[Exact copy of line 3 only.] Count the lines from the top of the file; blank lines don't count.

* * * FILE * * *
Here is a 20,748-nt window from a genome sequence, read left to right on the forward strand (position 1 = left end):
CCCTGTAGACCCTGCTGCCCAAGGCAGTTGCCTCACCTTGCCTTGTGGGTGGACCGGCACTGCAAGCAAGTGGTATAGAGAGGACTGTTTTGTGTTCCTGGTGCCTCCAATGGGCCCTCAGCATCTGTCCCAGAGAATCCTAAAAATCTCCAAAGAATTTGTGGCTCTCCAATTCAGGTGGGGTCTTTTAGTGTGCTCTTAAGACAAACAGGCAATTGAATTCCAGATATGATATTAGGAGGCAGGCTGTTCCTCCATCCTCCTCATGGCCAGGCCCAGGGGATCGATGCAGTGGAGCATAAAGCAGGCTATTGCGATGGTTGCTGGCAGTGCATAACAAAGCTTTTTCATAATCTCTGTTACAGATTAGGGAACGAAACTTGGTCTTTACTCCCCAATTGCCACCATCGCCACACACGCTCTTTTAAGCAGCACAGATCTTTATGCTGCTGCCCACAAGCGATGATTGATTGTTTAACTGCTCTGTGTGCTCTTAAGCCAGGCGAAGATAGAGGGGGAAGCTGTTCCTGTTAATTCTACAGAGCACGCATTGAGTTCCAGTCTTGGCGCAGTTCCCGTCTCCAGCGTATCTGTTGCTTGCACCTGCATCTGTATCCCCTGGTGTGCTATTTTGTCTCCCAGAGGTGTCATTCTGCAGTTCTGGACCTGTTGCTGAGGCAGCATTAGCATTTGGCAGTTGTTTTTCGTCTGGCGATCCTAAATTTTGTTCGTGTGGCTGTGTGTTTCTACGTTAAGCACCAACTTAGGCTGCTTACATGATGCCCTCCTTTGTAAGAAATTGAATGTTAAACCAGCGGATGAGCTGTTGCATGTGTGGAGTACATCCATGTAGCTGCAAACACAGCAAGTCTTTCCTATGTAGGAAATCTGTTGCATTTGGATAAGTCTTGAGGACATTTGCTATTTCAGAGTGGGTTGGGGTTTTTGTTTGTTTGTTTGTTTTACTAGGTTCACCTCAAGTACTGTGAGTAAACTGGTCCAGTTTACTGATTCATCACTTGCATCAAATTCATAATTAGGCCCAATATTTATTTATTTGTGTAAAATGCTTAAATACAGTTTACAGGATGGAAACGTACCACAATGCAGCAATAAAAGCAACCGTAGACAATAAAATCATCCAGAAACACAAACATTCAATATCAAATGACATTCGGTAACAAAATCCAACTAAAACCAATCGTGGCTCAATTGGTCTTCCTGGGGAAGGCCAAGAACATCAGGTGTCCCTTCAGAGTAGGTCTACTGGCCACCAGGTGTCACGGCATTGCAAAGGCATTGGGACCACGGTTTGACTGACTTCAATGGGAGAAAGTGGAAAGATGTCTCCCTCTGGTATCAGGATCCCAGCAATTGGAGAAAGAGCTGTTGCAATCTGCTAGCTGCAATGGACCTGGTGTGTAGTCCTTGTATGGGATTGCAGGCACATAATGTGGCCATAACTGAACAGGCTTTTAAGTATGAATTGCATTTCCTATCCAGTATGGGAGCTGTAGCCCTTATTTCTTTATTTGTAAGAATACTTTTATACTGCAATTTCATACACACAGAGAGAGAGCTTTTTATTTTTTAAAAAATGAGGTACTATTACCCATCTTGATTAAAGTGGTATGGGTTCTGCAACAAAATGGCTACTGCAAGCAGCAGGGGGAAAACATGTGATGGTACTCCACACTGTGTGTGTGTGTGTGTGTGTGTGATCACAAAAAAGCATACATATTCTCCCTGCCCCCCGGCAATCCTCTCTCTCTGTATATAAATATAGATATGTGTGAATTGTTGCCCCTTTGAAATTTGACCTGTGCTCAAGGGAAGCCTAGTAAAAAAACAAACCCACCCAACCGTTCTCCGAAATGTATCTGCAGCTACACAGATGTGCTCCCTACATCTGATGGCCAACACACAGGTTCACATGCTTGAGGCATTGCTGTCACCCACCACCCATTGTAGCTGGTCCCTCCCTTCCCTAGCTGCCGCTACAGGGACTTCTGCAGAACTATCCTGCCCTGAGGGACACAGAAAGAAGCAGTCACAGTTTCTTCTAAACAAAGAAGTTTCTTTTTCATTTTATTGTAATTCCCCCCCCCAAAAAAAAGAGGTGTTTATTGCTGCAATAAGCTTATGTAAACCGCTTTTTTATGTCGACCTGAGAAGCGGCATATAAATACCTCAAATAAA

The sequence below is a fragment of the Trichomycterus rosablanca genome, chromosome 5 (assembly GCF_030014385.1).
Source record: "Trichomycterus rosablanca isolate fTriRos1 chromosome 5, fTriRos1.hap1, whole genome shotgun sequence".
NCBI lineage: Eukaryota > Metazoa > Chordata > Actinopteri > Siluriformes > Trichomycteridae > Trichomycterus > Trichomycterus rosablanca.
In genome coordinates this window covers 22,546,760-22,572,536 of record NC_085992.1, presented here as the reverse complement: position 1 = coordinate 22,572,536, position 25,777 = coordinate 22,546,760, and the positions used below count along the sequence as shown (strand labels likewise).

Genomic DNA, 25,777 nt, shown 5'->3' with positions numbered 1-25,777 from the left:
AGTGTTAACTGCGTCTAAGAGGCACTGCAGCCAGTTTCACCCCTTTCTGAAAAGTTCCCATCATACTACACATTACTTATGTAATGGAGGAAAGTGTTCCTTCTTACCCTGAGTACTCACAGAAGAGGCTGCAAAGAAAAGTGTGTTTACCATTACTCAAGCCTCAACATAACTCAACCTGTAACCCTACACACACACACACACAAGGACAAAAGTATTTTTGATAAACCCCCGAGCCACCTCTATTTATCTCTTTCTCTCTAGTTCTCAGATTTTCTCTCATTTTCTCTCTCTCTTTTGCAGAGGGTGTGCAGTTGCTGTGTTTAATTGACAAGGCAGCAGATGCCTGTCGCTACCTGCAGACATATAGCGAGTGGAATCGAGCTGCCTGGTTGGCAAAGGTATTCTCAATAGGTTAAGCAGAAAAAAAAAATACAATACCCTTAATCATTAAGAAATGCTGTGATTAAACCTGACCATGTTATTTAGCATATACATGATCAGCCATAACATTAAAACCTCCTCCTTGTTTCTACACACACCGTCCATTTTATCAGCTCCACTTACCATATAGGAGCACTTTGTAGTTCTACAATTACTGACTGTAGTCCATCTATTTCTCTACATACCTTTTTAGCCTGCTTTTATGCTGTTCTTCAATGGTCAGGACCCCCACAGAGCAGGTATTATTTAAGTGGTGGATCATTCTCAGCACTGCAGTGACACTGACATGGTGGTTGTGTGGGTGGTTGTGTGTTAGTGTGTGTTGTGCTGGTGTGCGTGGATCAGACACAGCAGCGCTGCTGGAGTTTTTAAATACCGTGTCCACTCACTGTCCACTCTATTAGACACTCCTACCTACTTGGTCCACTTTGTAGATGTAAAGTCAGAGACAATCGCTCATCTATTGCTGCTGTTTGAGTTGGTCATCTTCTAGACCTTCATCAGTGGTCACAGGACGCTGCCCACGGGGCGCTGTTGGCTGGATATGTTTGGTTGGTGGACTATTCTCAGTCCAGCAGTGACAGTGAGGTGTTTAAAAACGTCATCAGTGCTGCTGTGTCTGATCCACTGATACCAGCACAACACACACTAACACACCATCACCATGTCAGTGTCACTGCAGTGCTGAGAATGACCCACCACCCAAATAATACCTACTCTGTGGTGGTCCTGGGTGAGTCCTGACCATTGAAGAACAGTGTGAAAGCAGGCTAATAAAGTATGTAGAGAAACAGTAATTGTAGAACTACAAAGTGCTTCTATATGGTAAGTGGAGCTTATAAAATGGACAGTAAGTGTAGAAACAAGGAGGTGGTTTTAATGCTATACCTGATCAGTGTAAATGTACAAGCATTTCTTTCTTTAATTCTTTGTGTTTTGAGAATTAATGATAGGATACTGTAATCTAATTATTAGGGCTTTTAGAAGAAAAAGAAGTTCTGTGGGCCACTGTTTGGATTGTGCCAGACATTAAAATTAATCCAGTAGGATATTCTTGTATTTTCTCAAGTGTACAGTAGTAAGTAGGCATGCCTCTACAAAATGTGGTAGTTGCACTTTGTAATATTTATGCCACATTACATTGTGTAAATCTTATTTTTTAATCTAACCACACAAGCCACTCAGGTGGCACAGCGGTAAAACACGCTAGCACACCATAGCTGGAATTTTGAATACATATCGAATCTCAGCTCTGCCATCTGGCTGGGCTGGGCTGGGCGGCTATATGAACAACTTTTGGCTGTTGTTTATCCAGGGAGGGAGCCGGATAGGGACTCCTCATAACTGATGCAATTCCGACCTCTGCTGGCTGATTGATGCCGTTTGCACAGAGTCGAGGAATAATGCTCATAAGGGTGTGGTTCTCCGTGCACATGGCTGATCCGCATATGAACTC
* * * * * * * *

The sequence below is a fragment of the Trichomycterus rosablanca genome, chromosome 5 (assembly GCF_030014385.1).